But I digress….

Coming from a background that placed a strong emphasis on education and its door-opening powers has led me to understand both how important access to quality education is, and how lucky I am to have had it.  These children here, they are lacking.  Big time.

While teaching nursery school, I noticed a disproportionate number of children making mistakes such as writing backward or upside-down.  These errors presented in both literacy and numeracy, and the students were slow to catch on and hard to correct.  Salome struggled with every subject in the classroom, and was ostracized by the other children on the playground.  Daniel was good at math, but the only way to know it was to hold his notebook up to a mirror!  He would write the equations correctly but entirely backward.  The teachers were at a loss, and simply regarded the kids as stupid or lazy.  I thought perhaps they might have learning difficulties that could, with a bit of extra attention, be corrected.

I began to research special education networks both in Tanzania and abroad.  I read articles, made contacts, collected data, and created a program involving a three-tiered approach: the first, to assess an entire primary school classroom to ascertain each student’s baseline aptitude; the second, to refer to health professionals those students who were under-performing due to reasons other than a learning difficulty, for example, medical or psycho-social causes; and the third, to modify the standard Tanzanian curriculum so that children with such learning difficulties could pass.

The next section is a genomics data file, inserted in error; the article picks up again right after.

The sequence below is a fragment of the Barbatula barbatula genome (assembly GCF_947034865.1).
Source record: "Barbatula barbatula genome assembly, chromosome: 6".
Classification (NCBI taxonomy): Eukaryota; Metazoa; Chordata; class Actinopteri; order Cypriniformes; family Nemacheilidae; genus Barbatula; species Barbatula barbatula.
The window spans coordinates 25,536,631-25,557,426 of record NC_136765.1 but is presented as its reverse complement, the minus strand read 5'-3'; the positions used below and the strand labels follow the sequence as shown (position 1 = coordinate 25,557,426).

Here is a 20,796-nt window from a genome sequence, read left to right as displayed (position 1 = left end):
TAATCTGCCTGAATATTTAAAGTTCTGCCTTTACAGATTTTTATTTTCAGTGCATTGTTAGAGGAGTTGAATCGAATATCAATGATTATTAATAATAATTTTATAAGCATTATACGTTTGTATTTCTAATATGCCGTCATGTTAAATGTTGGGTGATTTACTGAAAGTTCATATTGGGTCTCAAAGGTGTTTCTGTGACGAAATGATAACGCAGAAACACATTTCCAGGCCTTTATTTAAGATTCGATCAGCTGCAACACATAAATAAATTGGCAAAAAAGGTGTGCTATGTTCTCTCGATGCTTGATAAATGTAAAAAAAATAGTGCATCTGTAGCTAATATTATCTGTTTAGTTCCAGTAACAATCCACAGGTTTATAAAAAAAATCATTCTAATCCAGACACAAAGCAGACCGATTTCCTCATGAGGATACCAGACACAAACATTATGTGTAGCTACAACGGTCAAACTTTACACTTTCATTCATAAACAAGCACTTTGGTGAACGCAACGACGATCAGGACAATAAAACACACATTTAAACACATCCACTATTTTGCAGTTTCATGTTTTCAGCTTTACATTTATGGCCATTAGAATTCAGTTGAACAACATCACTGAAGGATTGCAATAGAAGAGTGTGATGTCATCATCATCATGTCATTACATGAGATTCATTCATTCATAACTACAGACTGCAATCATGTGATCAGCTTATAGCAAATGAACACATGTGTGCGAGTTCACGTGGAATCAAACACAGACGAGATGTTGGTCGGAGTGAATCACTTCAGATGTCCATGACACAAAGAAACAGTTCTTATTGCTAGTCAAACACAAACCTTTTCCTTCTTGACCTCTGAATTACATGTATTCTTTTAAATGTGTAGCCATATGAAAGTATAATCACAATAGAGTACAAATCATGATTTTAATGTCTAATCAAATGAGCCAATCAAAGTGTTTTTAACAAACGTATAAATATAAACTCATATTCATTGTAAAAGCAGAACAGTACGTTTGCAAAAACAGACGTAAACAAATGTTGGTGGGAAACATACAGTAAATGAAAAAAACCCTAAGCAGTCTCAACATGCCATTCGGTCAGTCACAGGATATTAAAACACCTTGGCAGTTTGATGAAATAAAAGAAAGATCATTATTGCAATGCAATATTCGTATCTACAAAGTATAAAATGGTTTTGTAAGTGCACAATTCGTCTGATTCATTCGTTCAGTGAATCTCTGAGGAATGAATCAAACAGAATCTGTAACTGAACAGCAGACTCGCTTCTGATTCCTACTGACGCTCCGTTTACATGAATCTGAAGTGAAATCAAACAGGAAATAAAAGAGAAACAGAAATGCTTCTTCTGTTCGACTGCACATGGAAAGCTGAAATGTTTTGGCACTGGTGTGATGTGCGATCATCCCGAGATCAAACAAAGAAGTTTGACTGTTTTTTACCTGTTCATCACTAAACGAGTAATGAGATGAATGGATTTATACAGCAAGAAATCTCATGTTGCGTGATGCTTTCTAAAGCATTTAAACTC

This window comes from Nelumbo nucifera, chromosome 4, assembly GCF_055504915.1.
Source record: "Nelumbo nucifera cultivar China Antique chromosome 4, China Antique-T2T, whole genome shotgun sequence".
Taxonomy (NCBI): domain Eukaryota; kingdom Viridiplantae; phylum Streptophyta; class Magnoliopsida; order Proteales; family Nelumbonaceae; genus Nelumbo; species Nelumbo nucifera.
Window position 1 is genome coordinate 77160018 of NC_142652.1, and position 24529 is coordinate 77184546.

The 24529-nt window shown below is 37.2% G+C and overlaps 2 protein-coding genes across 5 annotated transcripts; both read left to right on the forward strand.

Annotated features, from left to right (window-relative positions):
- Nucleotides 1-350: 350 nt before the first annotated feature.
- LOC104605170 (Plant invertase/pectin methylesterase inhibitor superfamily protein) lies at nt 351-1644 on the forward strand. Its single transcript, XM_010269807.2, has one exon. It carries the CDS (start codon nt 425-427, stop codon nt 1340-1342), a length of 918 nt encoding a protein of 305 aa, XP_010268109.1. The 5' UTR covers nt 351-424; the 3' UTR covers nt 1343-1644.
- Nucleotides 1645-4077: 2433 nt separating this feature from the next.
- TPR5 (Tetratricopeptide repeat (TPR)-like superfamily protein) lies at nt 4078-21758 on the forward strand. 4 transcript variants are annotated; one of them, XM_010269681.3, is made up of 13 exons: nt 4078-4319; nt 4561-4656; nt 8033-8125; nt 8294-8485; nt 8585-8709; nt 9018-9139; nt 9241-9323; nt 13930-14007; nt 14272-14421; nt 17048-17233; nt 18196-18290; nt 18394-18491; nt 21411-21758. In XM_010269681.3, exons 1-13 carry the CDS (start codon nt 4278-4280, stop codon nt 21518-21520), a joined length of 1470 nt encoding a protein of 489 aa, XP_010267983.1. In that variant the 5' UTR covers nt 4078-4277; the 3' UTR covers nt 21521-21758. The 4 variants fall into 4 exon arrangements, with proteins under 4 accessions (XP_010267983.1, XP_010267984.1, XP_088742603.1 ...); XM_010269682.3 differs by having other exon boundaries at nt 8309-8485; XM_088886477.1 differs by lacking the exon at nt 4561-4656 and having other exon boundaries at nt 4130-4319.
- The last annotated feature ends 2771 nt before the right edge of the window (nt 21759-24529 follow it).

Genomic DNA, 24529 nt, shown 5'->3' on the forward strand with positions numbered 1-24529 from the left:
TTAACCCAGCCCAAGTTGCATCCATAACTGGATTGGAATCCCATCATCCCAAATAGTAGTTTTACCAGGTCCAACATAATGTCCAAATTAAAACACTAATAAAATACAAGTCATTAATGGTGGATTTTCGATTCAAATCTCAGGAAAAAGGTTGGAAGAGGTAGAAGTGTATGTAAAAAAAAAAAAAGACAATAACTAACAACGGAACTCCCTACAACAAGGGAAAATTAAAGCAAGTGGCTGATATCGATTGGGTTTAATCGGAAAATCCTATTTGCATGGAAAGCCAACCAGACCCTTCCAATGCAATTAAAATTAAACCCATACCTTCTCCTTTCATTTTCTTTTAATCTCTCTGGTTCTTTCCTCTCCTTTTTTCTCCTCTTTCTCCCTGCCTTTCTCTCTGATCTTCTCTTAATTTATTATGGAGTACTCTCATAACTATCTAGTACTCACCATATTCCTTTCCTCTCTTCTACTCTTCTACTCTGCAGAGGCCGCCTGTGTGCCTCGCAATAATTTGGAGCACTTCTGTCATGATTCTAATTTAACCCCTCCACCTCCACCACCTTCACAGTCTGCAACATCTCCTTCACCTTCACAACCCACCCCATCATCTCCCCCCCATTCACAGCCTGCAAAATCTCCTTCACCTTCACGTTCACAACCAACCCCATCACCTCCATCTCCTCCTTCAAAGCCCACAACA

Thus, The Toa Nafasi Project was launched, though it has now has evolved into a more holistic entity; instead of focusing solely on supporting children with perceived problems, I also want to recognize and foster students’ hidden talents.  Not every Tanzanian child will be a superstar academically, but as it stands now, no one will ever know if he or she is exceptional in other ways.  I want to find out.

I think I will close this nascent blog entry with the immortal words of 50 Cent: “If I can’t do it, homie, then it can’t be done.”  I don’t mean to be a braggart or to suggest that I’m some Superwoman figure, but I’m not sure I’ll still feel this strong tomorrow or the next day, so why not celebrate it a little?  Writing is the chicken soup for my soul, and it feels good to put it out there.  When I was in Dar last month going about my meetings and getting mugged and such, one of the gentlemen I met with, Rakesh Rajani, formerly of HakiElimu and currently of Twaweza, told me not to forget those “small serendipitous moments” that we all experience and which make life and the living of it more bearable.  I am having a small serendipitous moment today.